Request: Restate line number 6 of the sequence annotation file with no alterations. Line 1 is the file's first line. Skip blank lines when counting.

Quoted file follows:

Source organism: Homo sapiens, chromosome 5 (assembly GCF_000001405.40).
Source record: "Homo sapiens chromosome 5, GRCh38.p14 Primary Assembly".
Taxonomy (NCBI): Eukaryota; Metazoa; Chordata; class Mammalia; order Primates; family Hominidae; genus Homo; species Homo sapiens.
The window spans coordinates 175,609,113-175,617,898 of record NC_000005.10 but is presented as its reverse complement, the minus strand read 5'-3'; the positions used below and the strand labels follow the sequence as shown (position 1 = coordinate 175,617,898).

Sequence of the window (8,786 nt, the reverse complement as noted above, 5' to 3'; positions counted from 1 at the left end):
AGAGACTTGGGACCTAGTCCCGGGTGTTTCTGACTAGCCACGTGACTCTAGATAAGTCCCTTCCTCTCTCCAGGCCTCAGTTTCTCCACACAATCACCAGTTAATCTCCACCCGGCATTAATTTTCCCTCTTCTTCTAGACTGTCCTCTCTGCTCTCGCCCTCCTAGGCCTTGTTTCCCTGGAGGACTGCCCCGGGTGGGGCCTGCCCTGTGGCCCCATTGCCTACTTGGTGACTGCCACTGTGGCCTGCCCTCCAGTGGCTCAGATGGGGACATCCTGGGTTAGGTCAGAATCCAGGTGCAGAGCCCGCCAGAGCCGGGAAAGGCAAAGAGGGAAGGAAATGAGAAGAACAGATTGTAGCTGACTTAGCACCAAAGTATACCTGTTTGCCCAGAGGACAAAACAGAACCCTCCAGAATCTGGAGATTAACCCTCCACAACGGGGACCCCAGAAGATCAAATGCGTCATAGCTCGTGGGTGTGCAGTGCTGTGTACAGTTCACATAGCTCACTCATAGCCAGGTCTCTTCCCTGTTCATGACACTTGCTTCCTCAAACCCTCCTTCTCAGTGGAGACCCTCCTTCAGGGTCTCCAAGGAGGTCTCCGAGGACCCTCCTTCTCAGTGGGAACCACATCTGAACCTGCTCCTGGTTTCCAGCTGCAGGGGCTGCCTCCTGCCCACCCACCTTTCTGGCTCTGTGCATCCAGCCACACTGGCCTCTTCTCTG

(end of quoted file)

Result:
AGAGACTTGGGACCTAGTCCCGGGTGTTTCTGACTAGCCACGTGACTCTAGATAAGTCCCTTCCTCTCTCCAGGCCTCAGTTTCTCCACACAATCACCAGTTAATCTCCACCCGGCATTAATTTTCCCTCTTCTTCTAGACTGTCCTCTCTGCTCTCGCCCTCCTAGGCCTTGTTTCCCTGGAGGACTGCCCCGGGTGGGGCCTGCCCTGTGGCCCCATTGCCTACTTGGTGACTGCCACTGTGGCCTGCCCTCCAGTGGCTCAGATGGGGACATCCTGGGTTAGGTCAGAATCCAGGTGCAGAGCCCGCCAGAGCCGGGAAAGGCAAAGAGGGAAGGAAATGAGAAGAACAGATTGTAGCTGACTTAGCACCAAAGTATACCTGTTTGCCCAGAGGACAAAACAGAACCCTCCAGAATCTGGAGATTAACCCTCCACAACGGGGACCCCAGAAGATCAAATGCGTCATAGCTCGTGGGTGTGCAGTGCTGTGTACAGTTCACATAGCTCACTCATAGCCAGGTCTCTTCCCTGTTCATGACACTTGCTTCCTCAAACCCTCCTTCTCAGTGGAGACCCTCCTTCAGGGTCTCCAAGGAGGTCTCCGAGGACCCTCCTTCTCAGTGGGAACCACATCTGAACCTGCTCCTGGTTTCCAGCTGCAGGGGCTGCCTCCTGCCCACCCACCTTTCTGGCTCTGTGCATCCAGCCACACTGGCCTCTTCTCTG